Roger Williams Research Checks RI Fish For High Mercury Levels
Thursday, June 13, 2013
Concerns beyond swordfish, mackerel and tuna
While swordfish, mackerel and tuna are notably identified as fish that should be eaten in moderation due to high mercury levels, little information has been recorded on the mercury levels of native fish, like scup, that are heavily fished and consumed by New Englanders. Over the next year, RWU Associate Professor of Biology David Taylor and marine biology student Sean Maiorano ’14 (from Briarcliff Manor, N.Y.) will analyze mercury levels of scup to enable the Department of Health to update fish consumption advisories, should a change in mercury risk be identified. The effort is aimed at encouraging safe, healthy consumption of scup, a fish that Taylor anticipates will measure low in mercury levels.
Generally, state-issued fish consumption advisories are based on nationally aggregated data, yet regional data is critical to more accurately assess mercury levels in local species. Recent research led by Taylor concluded that the mercury levels of local fish like striped bass, bluefish and flounder do not reflect nationally aggregated data and often underestimate the mercury risk.
“Since the current consumption advisories for local marine fish are based largely on nationally aggregated data, they may be overly or insufficiently protective in limiting mercury exposure,” Taylor says. “With this grant from the Rhode Island Saltwater Anglers Foundation, we can begin new research that will provide the information needed to more specifically determine which fish are safe to eat and the recommended consumption amounts to minimize harmful exposure to mercury.”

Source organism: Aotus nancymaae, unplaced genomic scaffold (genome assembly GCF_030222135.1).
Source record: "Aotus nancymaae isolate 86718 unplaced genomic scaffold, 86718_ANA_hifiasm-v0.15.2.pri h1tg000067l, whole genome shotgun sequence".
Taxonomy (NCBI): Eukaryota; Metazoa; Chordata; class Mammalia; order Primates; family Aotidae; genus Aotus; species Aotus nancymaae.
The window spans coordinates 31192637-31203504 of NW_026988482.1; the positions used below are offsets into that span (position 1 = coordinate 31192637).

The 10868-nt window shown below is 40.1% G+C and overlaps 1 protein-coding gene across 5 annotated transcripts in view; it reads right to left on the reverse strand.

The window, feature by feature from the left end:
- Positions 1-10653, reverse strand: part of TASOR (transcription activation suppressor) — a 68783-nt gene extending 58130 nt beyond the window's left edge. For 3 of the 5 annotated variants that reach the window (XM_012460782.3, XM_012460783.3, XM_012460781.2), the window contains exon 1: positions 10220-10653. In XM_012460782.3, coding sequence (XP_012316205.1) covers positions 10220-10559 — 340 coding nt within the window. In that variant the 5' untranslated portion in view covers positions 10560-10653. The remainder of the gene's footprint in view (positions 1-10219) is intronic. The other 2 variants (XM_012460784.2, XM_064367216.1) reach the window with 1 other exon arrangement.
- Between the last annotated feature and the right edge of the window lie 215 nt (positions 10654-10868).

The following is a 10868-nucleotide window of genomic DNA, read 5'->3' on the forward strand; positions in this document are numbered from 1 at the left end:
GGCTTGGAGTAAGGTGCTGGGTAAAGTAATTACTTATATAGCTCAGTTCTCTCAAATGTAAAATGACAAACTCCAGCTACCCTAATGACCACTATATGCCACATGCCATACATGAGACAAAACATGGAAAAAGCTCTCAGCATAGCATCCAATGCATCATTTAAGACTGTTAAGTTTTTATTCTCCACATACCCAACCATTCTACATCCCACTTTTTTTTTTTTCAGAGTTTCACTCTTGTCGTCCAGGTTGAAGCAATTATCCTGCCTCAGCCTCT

The threat to recreational fishermen
Research shows that recreational fishermen generally consume higher quantities of fish than the average American, and thus may be more susceptible to mercury poisoning, which can cause damage to the nervous system, the immune system and heart. To determine how much fish and what species area residents are consuming, Taylor surveyed eating habits of 280 local fisherman and their families and found that they eat 80 percent more fish relative to the national average. Further, approximately 29 percent of those surveyed reported eating scup on a regular basis.
Taylor and Maiorano will begin the research in June by collecting approximately 100 scup samples from Narragansett Bay, Rhode Island Sound and Block Island Sound. When the analysis concludes, consumption advisories will be created for scup as well as other recreational fish. Taylor has performed comprehensive research on mercury contamination in other recreational fish including striped bass, bluefish, tautog, black sea bass, summer flounder and winter flounder from Narragansett Bay. The updated advisories will be based on data from this new research in addition to Taylor’s previous research.
Steve Medeiros, president of the Rhode Island Saltwater Anglers Foundation said, “We are very pleased to offer this grant in support of Taylor’s important research into mercury levels in our local scup. This is an important fish caught by local anglers and consumed by thousands of people. Our Foundation believes that this research will aid everyone to determine if consumption of scup could lead to exposure to mercury. We are sure that this work will help improve the overall recreational fishing experience and we are pleased that such fine research will be conducted at a local University.”
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